How Wichita State’s Hunter Gibson Learned to Make Baseball Fun Again

hunter gibson
WSU Jr. right fielder Hunter Gibson (13) ended the abbreviated 2020 season on a nine-game hitting streak. (Courtesy photo).

People see Hunter Gibson and tell him to hit home runs. Gibson listened and swung away.

Of course. It is a great feeling to blast the baseball over the fence and jog around the bases to collect high fives at home plate.

“Every player wants to go up there and hit the hardest ball, hit the nuke,” Gibson said. “I’m a bigger guy – 6-foot-3, 230 pounds – and a lot of people look at me and they want me to be hitting balls out.”

At Wichita State, that approach to hitting did not work in Gibson’s first two seasons. He hit six home runs in 87 games. He considered not returning to Wichita State for the 2020 season. Then he talked with new coach Eric Wedge, hired in late May 2019.

Gibson, from Oologah, Oklahoma, liked the message from the new coaches. In fall practices, Wedge started remaking Gibson’s strategy at the plate.

“He has a history and he really knows what he’s doing,” Gibson said. “I need to hit line drives in the gaps for doubles. That was the main change in my approach – not to go up there thinking ‘I’m going to hit a home run’. Do my job. Hit a line drive. Home runs come when they come.”

Teammates could tell that Gibson jumped on board.

“He definitely had the best approach on the team,” catcher Ross Cadena said. “He did everything he could have done at the plate.”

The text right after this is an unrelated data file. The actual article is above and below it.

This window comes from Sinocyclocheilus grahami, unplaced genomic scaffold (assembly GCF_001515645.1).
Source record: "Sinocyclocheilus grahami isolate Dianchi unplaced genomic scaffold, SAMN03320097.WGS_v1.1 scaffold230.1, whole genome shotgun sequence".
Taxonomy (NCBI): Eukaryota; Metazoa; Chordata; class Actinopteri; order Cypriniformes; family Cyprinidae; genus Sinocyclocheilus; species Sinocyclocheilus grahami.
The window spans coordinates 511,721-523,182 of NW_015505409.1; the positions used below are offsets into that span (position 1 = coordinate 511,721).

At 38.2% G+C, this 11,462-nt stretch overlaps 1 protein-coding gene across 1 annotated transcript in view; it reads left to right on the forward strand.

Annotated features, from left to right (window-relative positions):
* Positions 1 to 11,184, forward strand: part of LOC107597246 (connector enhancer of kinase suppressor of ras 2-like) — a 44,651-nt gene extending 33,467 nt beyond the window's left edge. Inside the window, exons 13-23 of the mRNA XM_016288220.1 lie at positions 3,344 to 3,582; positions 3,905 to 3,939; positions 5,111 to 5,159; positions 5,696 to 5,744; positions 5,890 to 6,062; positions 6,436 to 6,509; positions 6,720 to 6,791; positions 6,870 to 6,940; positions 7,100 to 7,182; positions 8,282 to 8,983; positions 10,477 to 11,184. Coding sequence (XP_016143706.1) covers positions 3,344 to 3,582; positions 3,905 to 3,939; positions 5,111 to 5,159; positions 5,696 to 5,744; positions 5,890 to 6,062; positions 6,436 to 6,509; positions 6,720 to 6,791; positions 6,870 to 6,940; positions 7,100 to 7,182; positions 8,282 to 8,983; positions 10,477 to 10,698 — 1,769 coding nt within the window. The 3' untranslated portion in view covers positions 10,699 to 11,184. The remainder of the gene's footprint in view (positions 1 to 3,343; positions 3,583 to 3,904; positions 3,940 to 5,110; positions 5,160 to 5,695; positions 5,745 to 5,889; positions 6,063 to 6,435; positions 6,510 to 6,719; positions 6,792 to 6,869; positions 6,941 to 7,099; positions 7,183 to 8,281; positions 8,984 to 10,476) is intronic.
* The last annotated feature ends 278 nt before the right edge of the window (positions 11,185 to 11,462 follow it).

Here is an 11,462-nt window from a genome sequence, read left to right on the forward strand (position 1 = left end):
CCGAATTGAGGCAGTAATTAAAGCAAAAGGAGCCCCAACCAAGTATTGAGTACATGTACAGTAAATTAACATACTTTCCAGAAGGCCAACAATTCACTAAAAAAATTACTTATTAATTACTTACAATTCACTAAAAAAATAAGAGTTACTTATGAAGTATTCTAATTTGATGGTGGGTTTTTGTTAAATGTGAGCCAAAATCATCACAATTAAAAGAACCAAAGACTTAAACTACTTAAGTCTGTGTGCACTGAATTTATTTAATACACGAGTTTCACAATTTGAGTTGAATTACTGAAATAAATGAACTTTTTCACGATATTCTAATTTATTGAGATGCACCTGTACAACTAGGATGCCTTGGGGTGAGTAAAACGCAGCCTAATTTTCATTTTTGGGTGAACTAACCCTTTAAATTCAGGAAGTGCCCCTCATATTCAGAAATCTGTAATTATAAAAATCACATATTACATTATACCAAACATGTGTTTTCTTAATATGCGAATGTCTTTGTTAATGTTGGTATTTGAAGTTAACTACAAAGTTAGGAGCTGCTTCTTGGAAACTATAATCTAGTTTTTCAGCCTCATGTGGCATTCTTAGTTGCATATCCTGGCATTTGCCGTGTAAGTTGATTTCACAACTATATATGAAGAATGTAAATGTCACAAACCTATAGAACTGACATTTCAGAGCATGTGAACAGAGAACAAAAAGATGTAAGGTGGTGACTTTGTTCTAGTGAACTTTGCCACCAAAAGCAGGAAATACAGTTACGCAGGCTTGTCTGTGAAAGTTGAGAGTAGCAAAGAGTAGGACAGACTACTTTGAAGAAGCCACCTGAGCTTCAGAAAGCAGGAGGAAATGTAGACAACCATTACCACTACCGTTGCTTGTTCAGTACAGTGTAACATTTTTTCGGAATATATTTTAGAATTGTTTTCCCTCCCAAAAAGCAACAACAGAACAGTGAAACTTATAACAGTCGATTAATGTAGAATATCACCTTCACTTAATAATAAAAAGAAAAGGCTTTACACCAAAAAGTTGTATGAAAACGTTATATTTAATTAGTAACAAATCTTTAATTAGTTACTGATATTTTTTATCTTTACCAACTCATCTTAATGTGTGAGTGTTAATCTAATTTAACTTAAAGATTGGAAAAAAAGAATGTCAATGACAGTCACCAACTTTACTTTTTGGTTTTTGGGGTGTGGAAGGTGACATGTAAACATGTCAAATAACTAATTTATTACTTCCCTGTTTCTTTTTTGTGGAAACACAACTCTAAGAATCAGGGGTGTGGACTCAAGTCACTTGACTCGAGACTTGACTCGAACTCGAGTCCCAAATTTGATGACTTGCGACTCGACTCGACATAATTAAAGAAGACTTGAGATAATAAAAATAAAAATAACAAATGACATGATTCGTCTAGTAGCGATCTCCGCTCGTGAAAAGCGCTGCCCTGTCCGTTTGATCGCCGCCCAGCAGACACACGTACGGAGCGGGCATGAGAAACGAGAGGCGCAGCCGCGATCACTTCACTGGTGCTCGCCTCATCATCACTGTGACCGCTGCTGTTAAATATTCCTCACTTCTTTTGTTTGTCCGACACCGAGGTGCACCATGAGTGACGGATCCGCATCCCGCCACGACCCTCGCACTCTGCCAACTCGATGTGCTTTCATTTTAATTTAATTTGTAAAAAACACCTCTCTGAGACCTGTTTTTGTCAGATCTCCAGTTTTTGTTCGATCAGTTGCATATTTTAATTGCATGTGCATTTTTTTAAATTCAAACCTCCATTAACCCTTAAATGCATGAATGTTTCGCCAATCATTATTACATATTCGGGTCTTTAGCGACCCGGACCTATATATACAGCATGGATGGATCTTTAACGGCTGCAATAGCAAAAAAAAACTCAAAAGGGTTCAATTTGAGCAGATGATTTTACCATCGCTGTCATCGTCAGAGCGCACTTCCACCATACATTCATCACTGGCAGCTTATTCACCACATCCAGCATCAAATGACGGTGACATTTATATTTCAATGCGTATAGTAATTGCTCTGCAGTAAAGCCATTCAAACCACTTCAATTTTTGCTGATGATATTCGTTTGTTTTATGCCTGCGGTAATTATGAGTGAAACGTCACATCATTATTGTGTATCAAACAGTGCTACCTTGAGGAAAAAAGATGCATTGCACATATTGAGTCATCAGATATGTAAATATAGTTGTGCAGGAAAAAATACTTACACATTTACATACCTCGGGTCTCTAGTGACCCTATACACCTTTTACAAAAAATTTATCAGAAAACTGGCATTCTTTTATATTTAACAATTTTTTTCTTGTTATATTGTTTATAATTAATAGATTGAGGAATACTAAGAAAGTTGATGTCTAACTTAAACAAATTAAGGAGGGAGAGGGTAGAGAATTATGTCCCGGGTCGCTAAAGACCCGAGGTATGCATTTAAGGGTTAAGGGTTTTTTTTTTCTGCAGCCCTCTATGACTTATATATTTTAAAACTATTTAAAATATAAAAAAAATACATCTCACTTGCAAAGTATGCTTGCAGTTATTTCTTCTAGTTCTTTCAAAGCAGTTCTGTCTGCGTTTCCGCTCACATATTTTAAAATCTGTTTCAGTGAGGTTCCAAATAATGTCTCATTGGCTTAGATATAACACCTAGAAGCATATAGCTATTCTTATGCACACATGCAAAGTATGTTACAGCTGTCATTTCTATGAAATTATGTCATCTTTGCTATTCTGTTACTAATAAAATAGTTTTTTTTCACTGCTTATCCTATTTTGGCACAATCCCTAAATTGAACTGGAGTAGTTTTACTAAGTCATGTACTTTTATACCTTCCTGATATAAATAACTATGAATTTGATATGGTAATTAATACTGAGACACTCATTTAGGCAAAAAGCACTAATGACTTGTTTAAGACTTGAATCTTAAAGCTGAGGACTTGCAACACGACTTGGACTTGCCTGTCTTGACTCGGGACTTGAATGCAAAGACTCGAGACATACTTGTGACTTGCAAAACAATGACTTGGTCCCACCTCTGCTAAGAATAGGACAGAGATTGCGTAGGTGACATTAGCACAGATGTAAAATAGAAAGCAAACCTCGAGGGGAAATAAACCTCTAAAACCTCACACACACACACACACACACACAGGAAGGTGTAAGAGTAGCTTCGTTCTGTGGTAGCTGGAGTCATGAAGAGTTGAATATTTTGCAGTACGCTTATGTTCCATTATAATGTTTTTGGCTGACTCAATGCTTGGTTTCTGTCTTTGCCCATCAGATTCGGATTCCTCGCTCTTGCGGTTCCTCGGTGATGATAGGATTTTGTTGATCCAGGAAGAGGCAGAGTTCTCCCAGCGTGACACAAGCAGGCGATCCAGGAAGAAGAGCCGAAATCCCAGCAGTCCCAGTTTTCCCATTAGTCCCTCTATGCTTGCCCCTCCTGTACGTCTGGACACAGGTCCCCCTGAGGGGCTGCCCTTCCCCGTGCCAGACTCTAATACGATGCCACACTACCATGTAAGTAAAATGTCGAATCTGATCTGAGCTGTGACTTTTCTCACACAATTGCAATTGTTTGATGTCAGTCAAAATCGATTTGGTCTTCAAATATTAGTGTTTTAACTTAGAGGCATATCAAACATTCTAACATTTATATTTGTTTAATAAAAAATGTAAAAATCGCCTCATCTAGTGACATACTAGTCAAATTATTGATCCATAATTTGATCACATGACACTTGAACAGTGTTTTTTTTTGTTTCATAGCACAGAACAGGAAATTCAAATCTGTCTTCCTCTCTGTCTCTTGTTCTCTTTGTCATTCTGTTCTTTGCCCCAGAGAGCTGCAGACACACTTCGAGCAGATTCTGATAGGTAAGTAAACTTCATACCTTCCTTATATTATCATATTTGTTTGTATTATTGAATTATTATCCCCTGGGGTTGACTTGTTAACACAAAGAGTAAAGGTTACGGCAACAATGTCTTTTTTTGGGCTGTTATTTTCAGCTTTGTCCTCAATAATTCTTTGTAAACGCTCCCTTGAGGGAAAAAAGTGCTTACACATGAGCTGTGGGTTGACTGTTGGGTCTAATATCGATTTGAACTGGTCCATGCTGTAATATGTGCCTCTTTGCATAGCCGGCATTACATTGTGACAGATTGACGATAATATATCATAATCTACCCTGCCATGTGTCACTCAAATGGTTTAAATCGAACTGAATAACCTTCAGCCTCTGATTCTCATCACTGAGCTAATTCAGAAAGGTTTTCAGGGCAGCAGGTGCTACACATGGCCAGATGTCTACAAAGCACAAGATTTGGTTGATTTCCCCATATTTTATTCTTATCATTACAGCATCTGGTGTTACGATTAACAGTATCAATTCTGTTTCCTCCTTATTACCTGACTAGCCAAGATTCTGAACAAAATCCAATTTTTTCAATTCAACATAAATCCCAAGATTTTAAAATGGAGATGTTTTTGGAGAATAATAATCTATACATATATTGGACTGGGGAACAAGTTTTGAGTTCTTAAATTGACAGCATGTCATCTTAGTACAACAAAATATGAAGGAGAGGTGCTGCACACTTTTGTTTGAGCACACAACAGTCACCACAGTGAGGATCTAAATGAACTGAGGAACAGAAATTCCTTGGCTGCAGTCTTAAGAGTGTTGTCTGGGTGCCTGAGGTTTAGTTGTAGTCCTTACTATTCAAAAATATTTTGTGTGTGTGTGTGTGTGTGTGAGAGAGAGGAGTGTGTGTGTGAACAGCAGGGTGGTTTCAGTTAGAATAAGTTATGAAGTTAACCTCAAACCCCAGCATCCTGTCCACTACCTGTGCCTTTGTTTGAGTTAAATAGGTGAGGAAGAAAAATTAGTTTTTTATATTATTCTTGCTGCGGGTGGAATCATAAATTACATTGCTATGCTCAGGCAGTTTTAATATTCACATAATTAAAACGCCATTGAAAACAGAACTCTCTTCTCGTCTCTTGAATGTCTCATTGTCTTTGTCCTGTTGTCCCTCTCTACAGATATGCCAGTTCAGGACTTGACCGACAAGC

As a sophomore, Gibson hit .238 and his 53 strikeouts ranked second on the team. He chased too many bad pitches and, when he didn’t strike out, popped up too often.

“I needed something to change,” he said. “I needed someone to step in and help me out.”

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As junior, Gibson listened to Wedge’s words and invested in the hitting approach. Hit to the opposite field. Line drives. Hard ground balls. Try to hit the top half of the baseball to produce backspin.

“You want to be free and easy, utilize the hands, create as much as bat speed as possible,” Wedge said. “I don’t care where they hit it. I do know you have to be in a position to cover home plate. If you’re in position to cover home plate, you’re going to ultimately hit the ball the other way.”

Wedge also told Gibson that he is not looking for designated hitters and Gibson worked to improve his play in right field.

“The buy-in is everything,” Wedge said.

hunter gibson
As a sophomore, Hunter Gibson hit .238 with five home runs at Wichita State. (Courtesy photo)

The Shockers went 13-2 before COVID-19 ended their season in early March. Gibson started all 15 games and hit .315 with a .491 slugging percentage and four doubles. He hit his two home runs in Wichita State’s final two games and ended on a nine-game hitting streak.

Gibson said he balanced out his stance a bit, He didn’t make major changes to his swing. The change is in his strategy at the plate, where he wants to look for something to hit early in the count and focus on line drives.

“Home runs are accidents,” he said. “I want to do my job. Hit line drives.”

The success means baseball is fun again for Gibson. Cadena calls him one of the team’s vocal leaders, a Shocker who possesses a loud voice and uses it in the best way.

Gibson and Cadena are among the more than 20 Shockers getting back to baseball this week, many in the Sunflower Collegiate League with nine teams in and around Wichita. The league plays a doubleheader at 5 p.m. each Tuesday at Eck Stadium to showcase the league.

“He definitely pushes everybody,” Cadena said. “He’s always talking, trying to give everybody the confidence they need to succeed in the game and practices. He’s playing like a kid in little league, having fun, getting after it.”

Due to ongoing concerns with the COVID-19 virus, the American Athletic Conference has suspended all sporting events until further notice.